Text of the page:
Break clauses give rise to many disputes.
In the current economic climate, many tenants have premises that are surplus to requirements. A right to terminate the lease before the end of the term can be a very valuable right. However faced with the prospect of an empty property a landlord may look for grounds to challenge the tenant’s right to break the lease.
Two areas often cause problems. Firstly, any notice exercising the break must comply strictly with the requirements of the lease as to timing and method of service. This is something the tenant cannot afford to get wrong. The tenant should diarise a date three to six months before the last date for giving notice, to give himself ample time to consider his options, decide whether to exercise the break, and take advice. This advice will include how much rent has to be paid by the break date and whether the Tenant is entitled to a refund for the period after the lease ends.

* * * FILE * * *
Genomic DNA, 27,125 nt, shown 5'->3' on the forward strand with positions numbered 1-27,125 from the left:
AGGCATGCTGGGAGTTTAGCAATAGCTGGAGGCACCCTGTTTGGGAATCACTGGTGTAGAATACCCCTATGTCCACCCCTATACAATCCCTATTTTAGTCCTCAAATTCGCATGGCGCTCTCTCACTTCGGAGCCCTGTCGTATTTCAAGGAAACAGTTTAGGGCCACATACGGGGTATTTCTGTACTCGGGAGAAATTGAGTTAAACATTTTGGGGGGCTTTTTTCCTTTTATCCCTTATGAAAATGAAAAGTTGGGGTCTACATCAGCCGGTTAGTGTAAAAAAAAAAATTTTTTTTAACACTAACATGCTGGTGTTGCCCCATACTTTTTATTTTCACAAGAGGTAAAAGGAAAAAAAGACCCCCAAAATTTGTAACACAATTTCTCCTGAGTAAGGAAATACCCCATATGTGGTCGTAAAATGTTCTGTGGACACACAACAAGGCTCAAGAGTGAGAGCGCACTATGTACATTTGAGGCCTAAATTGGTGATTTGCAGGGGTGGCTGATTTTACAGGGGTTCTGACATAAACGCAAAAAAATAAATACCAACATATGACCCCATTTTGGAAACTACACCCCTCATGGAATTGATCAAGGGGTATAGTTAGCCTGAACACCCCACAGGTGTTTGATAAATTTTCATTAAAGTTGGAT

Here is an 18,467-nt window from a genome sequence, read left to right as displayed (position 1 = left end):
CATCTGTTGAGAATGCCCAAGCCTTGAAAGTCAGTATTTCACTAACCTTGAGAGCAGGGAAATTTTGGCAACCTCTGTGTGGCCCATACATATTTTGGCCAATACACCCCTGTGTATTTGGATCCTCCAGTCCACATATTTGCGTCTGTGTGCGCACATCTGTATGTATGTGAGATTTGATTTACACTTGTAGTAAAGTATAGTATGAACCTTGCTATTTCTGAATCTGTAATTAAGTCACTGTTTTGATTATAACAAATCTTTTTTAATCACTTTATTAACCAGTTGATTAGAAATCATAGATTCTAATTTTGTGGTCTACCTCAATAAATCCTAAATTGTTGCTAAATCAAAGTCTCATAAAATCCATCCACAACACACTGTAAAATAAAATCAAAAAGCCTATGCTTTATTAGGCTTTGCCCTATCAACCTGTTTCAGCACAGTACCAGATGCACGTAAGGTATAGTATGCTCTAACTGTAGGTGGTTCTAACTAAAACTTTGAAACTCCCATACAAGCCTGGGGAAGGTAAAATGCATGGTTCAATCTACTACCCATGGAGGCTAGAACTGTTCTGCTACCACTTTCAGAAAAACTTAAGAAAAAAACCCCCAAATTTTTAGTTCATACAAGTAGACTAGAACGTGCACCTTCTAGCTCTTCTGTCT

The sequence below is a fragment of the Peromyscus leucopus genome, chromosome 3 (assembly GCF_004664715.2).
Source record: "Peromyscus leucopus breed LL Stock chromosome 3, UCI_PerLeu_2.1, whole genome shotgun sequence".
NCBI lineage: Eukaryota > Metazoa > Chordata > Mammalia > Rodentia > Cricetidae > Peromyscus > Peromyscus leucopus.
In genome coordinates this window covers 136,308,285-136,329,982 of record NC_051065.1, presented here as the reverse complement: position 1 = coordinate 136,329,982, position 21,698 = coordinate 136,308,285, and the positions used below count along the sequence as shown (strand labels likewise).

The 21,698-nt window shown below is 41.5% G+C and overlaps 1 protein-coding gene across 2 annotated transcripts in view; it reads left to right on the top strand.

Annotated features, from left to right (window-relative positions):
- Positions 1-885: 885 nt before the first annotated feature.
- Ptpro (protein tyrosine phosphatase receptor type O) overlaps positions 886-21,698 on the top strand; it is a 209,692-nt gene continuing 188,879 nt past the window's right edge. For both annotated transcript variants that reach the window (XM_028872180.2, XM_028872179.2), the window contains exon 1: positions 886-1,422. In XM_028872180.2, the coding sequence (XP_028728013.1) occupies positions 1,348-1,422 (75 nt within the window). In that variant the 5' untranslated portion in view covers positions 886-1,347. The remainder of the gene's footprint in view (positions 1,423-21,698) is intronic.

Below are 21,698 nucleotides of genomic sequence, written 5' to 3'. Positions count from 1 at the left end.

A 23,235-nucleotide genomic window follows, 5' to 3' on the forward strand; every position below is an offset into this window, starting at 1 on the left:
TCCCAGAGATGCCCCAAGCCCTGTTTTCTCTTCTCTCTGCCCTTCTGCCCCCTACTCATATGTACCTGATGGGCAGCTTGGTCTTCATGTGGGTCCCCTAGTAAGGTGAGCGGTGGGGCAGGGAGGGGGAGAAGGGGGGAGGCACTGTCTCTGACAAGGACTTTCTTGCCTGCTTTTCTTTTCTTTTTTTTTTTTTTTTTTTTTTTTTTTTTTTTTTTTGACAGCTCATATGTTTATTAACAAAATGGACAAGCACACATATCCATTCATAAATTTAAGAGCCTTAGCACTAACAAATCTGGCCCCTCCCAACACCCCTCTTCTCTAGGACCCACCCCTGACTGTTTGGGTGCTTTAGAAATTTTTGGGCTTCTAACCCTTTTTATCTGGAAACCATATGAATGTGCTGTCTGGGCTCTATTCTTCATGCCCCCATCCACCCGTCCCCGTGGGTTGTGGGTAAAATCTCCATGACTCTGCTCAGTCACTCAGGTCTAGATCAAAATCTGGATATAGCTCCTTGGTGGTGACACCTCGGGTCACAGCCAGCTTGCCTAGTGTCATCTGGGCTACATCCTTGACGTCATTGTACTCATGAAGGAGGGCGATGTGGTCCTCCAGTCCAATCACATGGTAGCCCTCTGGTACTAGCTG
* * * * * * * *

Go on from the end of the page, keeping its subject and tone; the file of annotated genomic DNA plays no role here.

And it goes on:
The second problem area relates to dilapidations. Many leases make the right to break conditional upon compliance with the terms of the lease down to the break date. We advise tenants to resist this condition where possible, when entering into their lease.
Where it applies, the onus is on the tenant to hand the premises back in the state required by the lease. If works are required, the tenant must complete them before the Break Date. The landlord does not generally have to tell the tenant what works to do or if it is going to challenge the quality of work done.
A tenant who fails to serve a Break Notice correctly and on time, or doesn’t comply with conditions imposed by the break clause, may be saddled with paying rent for unwanted premises.